Midnight Movie Madness: “isolation” or why every farm should have a cat

“Isolation” – (2005, UK/Ireland, 95 minutes – NR)

Irish farmer Dan Reilly (John Lynch) has fallen on hard times and agreed to let an obscure biotech concern conduct fertility experiments on his cows.
The idea is to speed up the maturation process while simultaneously increasing the animals’ fertility. The research is conducted by a non-too-friendly scientist named John (Marcel Iures), assisted by local vet Orla (Essie Davis).

Marcel Iures as “John”

Dan, the farmer, doesn’t quite understand the science behind the program and probably wouldn’t care if he actually saw the money he was promised. But both he and the vet, Orla, have yet to see some dough.

Farmer Dan and Romeo Jamie

Complicating matters is a Romeo and Juliet story unfolding in a trailer parked at the edge of John’s property, with Jamie (Sean Harris) and Mary (Ruth Negga), hiding from Mary’s brothers who’d kill Jamie faster than a field mouse can fart.
Everybody from scientist John to the local Garda cop (Stanley Townsend) tells Dan to get rid of the couple, and he tries half-heartedly. However, since one of his cows is birthing a calf with life-threatening complications, Dan has no recourse but to ask Jamie to help him with the delivery.

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Only a few hours earlier, when Orla was examining the cow, she felt the calf snap at her hand, drawing blood. Very weird… Jamie helps Dan winch the calf out of the cow’s uterus, and a quick look at it tells Dan something is definitely weird, as in fangs in the calf’s mouth which it uses on Dan’s hand. Since he hasn’t yet seen a penny, Dan’s phone was disconnected and he must wait for Orla to return the next day.
When she has a look at the toothy calf, she and Dan find the animal unresponsive, barely alive. Between its condition and its Colgate smile, she decides to put it down, using a captive bolt pistol, like Javier Bardem in “no country for old men”.
Except she botches it and takes off part of the calf’s head instead, as the mother cow hoofs it over the pen’s gate, almost landing on Dan and Orla. Once the calf is dead, Orla performs the autopsy and finds six rather strange fetuses inside: lobstery-looking thingies with exoskeletons and fangs. It is unfortunate that Orla seems better at starting things than following through, because:
A – She did botch up the calf’s euthanasia
B – She didn’t clean up and bag the fetuses she found inside, at Dan’s great dismay.

Result: one of the lobster-fetuses revives and escapes the makeshift lab to walk the Earth and make more of its sexy self.

Dan swimming through cow dung…

Had Dan been in possession of his senses, he would have owned at least one cat on the farm and lobsterthing would have been dealt with extreme prejudice within five minutes. But then, there would be no story. And “isolation” is quite an effective creature-feature effort, even if its pace has turned off some viewers.

I found that it very nicely echoed some of Cronenberg’s early films, as well as Carpenter’s “the thing” and even “Alien“. Billy O’Brien, who wrote and directed “isolation”, takes his time establishing his characters and their respective circumstances, and his camera at times stays on its subject(s) a tick too long.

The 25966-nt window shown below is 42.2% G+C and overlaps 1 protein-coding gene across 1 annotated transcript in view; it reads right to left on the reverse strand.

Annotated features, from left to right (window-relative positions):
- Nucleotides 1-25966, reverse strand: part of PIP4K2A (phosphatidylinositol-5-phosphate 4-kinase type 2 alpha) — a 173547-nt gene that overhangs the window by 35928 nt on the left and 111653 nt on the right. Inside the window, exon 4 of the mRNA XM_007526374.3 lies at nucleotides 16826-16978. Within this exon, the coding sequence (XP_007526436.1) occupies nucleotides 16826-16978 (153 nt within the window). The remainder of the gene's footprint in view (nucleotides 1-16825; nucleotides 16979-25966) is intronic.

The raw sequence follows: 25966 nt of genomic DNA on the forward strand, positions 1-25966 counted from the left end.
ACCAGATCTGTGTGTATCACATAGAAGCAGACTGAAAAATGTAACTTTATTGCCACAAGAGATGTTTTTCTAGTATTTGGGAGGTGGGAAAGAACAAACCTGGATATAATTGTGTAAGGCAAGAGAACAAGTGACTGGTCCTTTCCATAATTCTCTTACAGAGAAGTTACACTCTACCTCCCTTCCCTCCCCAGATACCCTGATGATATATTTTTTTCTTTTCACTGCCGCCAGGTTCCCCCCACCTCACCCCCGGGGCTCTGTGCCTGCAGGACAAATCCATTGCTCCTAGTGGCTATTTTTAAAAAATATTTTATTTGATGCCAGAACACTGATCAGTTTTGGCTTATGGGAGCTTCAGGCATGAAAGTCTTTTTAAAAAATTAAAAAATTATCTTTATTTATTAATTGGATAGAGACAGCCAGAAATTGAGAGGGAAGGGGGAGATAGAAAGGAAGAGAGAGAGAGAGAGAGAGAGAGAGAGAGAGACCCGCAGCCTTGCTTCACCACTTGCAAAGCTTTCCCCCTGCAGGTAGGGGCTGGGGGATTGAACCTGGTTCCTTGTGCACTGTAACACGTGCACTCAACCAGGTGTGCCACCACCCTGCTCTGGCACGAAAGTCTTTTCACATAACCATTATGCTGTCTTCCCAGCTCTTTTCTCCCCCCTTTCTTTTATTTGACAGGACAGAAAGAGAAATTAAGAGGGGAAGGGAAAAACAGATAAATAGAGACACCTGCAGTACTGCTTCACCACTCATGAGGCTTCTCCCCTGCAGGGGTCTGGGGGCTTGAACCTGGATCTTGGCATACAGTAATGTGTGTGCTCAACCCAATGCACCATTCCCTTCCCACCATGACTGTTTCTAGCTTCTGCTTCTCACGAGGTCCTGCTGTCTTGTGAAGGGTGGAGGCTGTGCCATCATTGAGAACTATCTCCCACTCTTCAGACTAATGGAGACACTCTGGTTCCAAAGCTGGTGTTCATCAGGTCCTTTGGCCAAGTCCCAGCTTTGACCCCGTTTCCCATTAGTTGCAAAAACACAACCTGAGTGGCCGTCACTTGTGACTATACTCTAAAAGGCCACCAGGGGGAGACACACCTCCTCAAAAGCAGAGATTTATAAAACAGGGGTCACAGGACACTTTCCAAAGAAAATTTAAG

What “isolation” does is establish a sense of doom and apprehension, helped in great part by Adrian Johnston’s score which is unobtrusive but suggests very unpleasant things to come. The cast is small but made of talented, established actors: John Lynch (“Hardware”, “black death”, “the secret of Roan Inish”), Essie Davis (graduated from Australia’s NIDA, the dramatic institute which also produced Mel Gibson, Cate Blanchett, Judy Davis, Geoffrey Rush and director Greg McLean of “Wolf Creek” and “Rogue” fame), Davis acted in “the girl with the pearl earring”, “the Matrix: revolutions”, “the Matrix: reloaded”, Sean Harris acted in “Harry Brown”, “24 hr party people”, “Creep”, Romanian actor Marcel Iures was seen in “the peacemaker”, “mission impossible”, “Pirates of the Carribean: at world’s end”.
Ruth Negga has done mostly stage and TV but shows a lot of promise.
With a premise involving mutating livestock on a rampage, “isolation” could very easily have become Mystery Science Theatre fodder, but despite a couple potholes in the narrative and other forgivable lapses in character logic, it’s a solid and effective film if you enjoy moody horror films with good characters and gory effects. It makes you feel the cold, the dampness and bleakness of the farm. Drowning in a pool of cow manure’s gotta be a nasty way to go, but perhaps a merciful one if a lobster’s going to lay eggs inside you.
Dan-Dan the farmer man should have gotten a cat.

Isolation” gets four jellybeans…

4 beans


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2 Replies to “Midnight Movie Madness: “isolation” or why every farm should have a cat”

  1. Hehehe…. are you kidding? Most cats are far too smart to be within a million miles of any sort of weird ass lobstery things. Ever notice how the only critter to escape either of the “Alien” movies alive, other than Sigourney, was the cat?

    Yep… smart lil’ buggers cats are….. 🙂

  2. That’s true! LOL. Although when it comes to Mazuzu, I’m not sure: he’s a bit of a monster himself, all fangs and claws and very strong. He attacks anything that moves as well. Years ago we had a mouse come up through a hole under the heater and our Burmese did not move a muscle.
    He saw the mouse run around the corner and into the kitchen, but just went back to grooming. Mazuzu would have pounced on that thing.
    I like to think he’d have eaten that monster…

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